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New Zealand: Bill Requiring Standardized Packaging of Tobacco Products Passed

(Sept. 20, 2016) On September 8, 2016, the New Zealand Parliament enacted the Smoke-Free Environments (Tobacco Standardised Packaging) Amendment Act 2016 with a vote of 108 in favor and 13 against.  (Press Release, Peseta Sam Lotu-liga, Standardised Packaging Bill Passed (Sept. 8, 2016); Smoke-Free Environments (Tobacco Standardised Packaging) Amendment Act 2016 (Amendment Act), New Zealand Legislation website.) The Amendment Act enables regulations to be put in place that will require cigarettes and other tobacco products to be packaged in a standardized way.  (Amendment Act, s 10, inserting new s 31A into the Smoke-Free Environments Act 1990, New Zealand Legislation website.)  The “plain” packaging will be “brown/green” in color and there will be a requirement for enlarged health warnings.  No tobacco company marketing imagery will be allowed.  (Press Release, supra.)

The relevant regulations are currently being developed.  A public consultation process on the regulations closed at the end of July 2016.  (Id.; Kelly Buchanan, New Zealand: Draft Regulations on Plain Packaging of Cigarettes Released, GLOBAL LEGAL MONITOR (June 2, 2016).)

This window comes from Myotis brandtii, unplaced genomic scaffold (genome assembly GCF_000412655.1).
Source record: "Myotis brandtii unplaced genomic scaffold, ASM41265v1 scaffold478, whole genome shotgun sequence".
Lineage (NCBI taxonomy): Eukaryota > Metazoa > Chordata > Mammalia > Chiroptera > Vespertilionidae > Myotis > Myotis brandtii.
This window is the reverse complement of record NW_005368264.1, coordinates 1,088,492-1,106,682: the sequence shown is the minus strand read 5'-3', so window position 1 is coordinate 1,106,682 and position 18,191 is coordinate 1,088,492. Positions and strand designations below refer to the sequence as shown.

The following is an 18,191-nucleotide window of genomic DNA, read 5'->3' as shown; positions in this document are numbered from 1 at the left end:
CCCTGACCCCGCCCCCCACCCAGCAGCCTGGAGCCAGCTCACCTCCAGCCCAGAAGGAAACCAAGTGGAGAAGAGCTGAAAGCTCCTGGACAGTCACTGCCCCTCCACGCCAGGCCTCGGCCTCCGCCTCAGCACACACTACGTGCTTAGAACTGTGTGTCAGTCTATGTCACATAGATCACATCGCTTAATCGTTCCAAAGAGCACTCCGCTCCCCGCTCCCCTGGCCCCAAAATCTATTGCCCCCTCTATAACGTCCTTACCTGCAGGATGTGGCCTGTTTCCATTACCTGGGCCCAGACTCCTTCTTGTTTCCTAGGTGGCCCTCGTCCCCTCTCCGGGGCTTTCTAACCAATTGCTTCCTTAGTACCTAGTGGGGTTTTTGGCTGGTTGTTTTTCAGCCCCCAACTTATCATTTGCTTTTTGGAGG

Peseta Sam Lotu-liga, the Associate Minister of Health, stated, “[s]tandardised packaging, along with the existing suite of tobacco control measures and quit smoking services, is a logical next step towards the Smokefree 2025 goal.”  (Standardised Packaging Bill Passed, supra.)  The Smokefree 2025 goal was adopted by the New Zealand government in 2011 in response to a report published by a parliamentary committee.  The government “agreed with the goal of reducing smoking prevalence and tobacco availability to minimal levels, thereby making New Zealand essentially a smokefree nation by 2025.”  (Smokefree 2025, MINISTRY OF HEALTH (last updated July 21, 2015).)

The plain packaging bill was originally introduced in the Parliament in 2013, but it was delayed due to concerns about legal challenges to a similar Australian law that came into effect in December 2012.  Following the passage of the bill in New Zealand, it was reported that British American Tobacco “continues to reserve its position” on whether it will challenge the legislation, but had stated that it would comply with the new packaging requirements.  (Sophie Boot, Tobacco Firm Ponders Challenge as Plain Packaging Bill Passes, NZ HERALD (Sept. 10, 2016).)  When the draft regulations were released, the company stated “[i]t is naive to imagine that introducing plain packaging in New Zealand will not increase the black market and erode government revenue whilst having no impact on total tobacco consumption.”  (Id.)

The Australian legislation was upheld by the High Court of Australia and an arbitral tribunal refused to hear a claim brought by a tobacco company.  (Buchanan, supra.)  Proceedings initiated against Australia by four countries before the World Trade Organization’s Dispute Settlement Body are ongoing.  (WTO Disputes – Tobacco Plain Packaging, DEPARTMENT OF FOREIGN AFFAIRS AND TRADE (updated Sept. 2016).)